Pamela C. Corley, Amy Steigerwalt, Artemus Ward. The Puzzle of Unanimity: Consensus on the United States Supreme Court. Stanford: Stanford Law Books, 2013. x + 201 pp. $45.00 (cloth), ISBN 978-0-8047-8472-6.
Reviewed by Christopher Schmidt (Chicago-Kent College of Law; American Bar Foundation)
Published on H-Law (January, 2014)
Commissioned by Christopher R. Waldrep (San Francisco State University)
The Complexity of Consensus on the Supreme Court
Many of the most notable recent Supreme Court decisions have been sharply divided affairs, usually involving predictable configurations of conservative and liberal justices glaring across a vast chasm of ideological differences. The majority and dissenting opinions in cases such as last term’s decisions on the Voting Rights Act and the Defense of Marriage Act reflect such fundamentally opposing judicial worldviews that it can be hard to imagine their authors agreeing on much of anything of importance. Yet these 5-4 decisions, which capture the attention of the public and scholars alike, reflect only a fraction of the docket of the nation’s highest court. As the justices often remind audiences when writing or speaking about their work, they actually agree with each other quite often. Approximately one-third of all decided cases in recent terms have been unanimous. If we add those decisions in which only a single justice dissented, we find a majority of cases in recent terms have been either unanimous or nearly unanimous. Why does this happen? How can a court that is so polarized on many of the most foundational legal and constitutional questions come together with such regularity? This is the question explored by political scientists Pamela C. Corley, Amy Steigerwalt, and Artemus Ward in The Puzzle of Unanimity: Consensus on the United States Supreme Court.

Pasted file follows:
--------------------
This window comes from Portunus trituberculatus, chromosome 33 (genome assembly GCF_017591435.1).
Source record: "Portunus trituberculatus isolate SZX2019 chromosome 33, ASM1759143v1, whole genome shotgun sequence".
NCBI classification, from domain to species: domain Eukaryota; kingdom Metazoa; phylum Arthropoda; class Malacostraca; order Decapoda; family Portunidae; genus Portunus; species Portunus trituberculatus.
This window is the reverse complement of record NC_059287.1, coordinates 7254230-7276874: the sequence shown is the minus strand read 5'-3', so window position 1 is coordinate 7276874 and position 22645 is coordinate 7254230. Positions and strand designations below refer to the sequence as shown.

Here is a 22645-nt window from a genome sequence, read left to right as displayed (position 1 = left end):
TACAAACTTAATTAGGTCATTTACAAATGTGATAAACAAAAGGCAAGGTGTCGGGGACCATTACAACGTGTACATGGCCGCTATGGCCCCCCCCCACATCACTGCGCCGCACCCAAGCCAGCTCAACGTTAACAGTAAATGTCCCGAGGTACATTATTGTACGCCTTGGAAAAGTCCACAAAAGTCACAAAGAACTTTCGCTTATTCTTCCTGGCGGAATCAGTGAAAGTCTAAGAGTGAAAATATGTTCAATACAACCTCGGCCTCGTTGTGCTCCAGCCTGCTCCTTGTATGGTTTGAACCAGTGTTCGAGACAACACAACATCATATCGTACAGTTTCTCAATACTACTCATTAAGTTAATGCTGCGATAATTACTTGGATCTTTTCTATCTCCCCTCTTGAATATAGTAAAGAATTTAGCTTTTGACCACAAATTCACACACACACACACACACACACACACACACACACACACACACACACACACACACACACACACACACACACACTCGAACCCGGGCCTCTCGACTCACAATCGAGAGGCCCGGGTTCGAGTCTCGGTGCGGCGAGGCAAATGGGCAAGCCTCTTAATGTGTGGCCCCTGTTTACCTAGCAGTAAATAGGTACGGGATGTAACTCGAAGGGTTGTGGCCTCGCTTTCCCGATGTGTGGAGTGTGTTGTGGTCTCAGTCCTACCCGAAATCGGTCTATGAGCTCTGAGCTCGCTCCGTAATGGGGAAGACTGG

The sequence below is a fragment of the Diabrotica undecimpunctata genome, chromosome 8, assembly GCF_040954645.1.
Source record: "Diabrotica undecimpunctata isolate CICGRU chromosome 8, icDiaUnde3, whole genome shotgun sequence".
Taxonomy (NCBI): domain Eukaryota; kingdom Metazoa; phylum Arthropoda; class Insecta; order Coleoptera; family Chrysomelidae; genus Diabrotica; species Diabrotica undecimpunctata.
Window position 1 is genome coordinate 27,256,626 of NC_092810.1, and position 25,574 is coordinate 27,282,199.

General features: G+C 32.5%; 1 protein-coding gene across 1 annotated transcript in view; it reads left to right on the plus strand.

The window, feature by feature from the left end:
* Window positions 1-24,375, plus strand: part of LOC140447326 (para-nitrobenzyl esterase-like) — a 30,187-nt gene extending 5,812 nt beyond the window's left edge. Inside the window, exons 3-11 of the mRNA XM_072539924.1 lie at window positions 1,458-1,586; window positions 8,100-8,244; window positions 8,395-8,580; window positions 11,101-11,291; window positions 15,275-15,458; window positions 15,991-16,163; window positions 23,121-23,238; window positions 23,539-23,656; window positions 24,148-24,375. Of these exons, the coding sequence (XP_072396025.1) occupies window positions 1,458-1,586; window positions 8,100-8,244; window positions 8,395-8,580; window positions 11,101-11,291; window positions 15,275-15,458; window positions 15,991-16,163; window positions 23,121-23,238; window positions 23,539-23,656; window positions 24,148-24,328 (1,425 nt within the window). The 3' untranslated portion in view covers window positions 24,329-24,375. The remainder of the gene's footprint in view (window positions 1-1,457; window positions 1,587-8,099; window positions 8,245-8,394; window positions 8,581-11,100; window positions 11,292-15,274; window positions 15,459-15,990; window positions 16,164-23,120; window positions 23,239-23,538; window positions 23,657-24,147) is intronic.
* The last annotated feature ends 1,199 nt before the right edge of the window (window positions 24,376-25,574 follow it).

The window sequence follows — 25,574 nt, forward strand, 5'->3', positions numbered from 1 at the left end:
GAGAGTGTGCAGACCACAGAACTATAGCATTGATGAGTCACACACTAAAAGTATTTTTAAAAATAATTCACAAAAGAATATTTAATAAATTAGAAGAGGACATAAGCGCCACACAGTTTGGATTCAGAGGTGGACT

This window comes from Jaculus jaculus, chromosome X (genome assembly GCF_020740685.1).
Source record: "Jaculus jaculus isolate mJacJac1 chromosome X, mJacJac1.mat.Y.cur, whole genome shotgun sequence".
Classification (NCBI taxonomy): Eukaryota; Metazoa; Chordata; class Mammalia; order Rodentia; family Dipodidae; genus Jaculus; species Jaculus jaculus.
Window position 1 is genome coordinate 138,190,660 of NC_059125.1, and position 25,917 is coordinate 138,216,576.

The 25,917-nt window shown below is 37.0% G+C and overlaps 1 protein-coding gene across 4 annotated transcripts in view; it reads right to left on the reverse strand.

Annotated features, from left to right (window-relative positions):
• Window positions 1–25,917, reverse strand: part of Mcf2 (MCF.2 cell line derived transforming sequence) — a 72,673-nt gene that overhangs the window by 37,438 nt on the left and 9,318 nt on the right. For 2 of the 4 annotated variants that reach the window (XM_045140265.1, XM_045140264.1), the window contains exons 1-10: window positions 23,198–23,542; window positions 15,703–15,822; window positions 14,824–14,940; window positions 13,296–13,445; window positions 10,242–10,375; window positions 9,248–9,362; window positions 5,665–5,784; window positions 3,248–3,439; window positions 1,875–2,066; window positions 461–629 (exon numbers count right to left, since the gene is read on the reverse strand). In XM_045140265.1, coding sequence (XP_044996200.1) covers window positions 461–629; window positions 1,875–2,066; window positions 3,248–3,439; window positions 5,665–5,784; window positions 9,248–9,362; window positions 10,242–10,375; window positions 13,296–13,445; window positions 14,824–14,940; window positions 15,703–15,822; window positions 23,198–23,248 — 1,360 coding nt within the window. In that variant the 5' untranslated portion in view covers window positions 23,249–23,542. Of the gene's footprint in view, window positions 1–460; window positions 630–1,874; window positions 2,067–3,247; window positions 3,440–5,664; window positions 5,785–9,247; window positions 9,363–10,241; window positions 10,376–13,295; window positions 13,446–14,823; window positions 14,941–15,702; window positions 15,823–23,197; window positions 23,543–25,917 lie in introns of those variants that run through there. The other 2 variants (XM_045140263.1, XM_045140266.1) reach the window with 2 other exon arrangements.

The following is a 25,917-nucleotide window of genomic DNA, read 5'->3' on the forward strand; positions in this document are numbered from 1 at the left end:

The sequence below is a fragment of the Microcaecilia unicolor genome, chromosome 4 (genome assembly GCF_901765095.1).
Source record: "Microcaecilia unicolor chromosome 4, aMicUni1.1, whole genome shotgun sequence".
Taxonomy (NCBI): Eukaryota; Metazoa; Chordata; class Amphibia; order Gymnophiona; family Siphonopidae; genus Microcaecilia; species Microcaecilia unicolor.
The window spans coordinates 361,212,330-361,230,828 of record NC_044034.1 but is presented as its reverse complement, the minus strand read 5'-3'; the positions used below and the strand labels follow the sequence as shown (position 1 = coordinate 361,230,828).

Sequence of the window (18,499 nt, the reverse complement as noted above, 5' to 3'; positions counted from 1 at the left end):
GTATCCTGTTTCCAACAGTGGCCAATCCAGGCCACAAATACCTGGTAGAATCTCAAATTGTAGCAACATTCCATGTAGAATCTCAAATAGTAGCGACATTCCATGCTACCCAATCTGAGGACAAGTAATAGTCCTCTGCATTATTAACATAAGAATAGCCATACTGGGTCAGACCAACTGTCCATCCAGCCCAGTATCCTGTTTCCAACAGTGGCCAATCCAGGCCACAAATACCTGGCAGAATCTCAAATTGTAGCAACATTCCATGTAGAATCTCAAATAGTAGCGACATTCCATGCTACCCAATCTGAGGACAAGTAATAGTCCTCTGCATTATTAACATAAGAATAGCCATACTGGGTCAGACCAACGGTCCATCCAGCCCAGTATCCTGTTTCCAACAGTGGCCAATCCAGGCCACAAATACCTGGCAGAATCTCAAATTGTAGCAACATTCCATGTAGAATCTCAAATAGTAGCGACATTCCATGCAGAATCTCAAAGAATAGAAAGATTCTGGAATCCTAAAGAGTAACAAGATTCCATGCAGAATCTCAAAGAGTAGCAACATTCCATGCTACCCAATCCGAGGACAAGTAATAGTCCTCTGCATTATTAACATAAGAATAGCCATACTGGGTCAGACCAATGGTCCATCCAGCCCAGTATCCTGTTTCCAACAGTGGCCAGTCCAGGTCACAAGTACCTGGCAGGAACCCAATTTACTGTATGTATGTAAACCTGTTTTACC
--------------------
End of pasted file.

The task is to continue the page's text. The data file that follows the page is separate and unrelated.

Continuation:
The answer they provide to this motivating question is intuitively persuasive, if perhaps rather anticlimactic. Their answer, in a nutshell: it is complicated. Explaining the prevalence of unanimous and near-unanimous decisions requires attention to numerous factors--the ideology of the justices, strategic considerations, and constraints of law and legal norms, among them--with certain factors playing more or less of a role in different circumstances. “Rather than single out a specific group of factors as the primary explanation for consensus, we argue that various potential influences all operate in each case and many times, in complex interactive fashion” (p. 6).
The heart of The Puzzle of Unanimity is an empirical study of all the unanimous and near-unanimous decisions the Supreme Court issued between 1953 and 2004. Before getting to their empirical study, however, the authors offer a chapter of legal history in which they examine the factors that led to the court’s abandonment of the norm of consensus that had defined the institution for most of its history. Until the middle decades of the twentieth century, dissenting and concurring opinions were unusual; between 1801 and 1940, the court ruled unanimously in approximately 90 percent of its cases. Under Chief Justice Harlan Fiske Stone (1941-46), dissent rates shot up to 45 percent. They have remained above 50 percent ever since. Only in the wake of the “dissensus revolution” (p. 47) of the 1940s does the persistence of unanimity become a “puzzle” to be identified and solved. Relying primarily on the papers of Chief Justice Stone, the authors argue that the increase of dissenting opinions was the product of historical developments outside the court coupled with institutional changes within the court in the late 1930s and 1940s. The external developments the authors identify include the increased discretion the justices had over their docket as a result of the Judges Bill of 1925, the rising importance of civil liberty cases, and the influence of legal realism. The internal developments the authors identify include the increasingly discursive nature of the justices’ conferences following oral argument, additional time between oral argument and opinion hand-downs, and a more academic mind-set on the part of certain justices.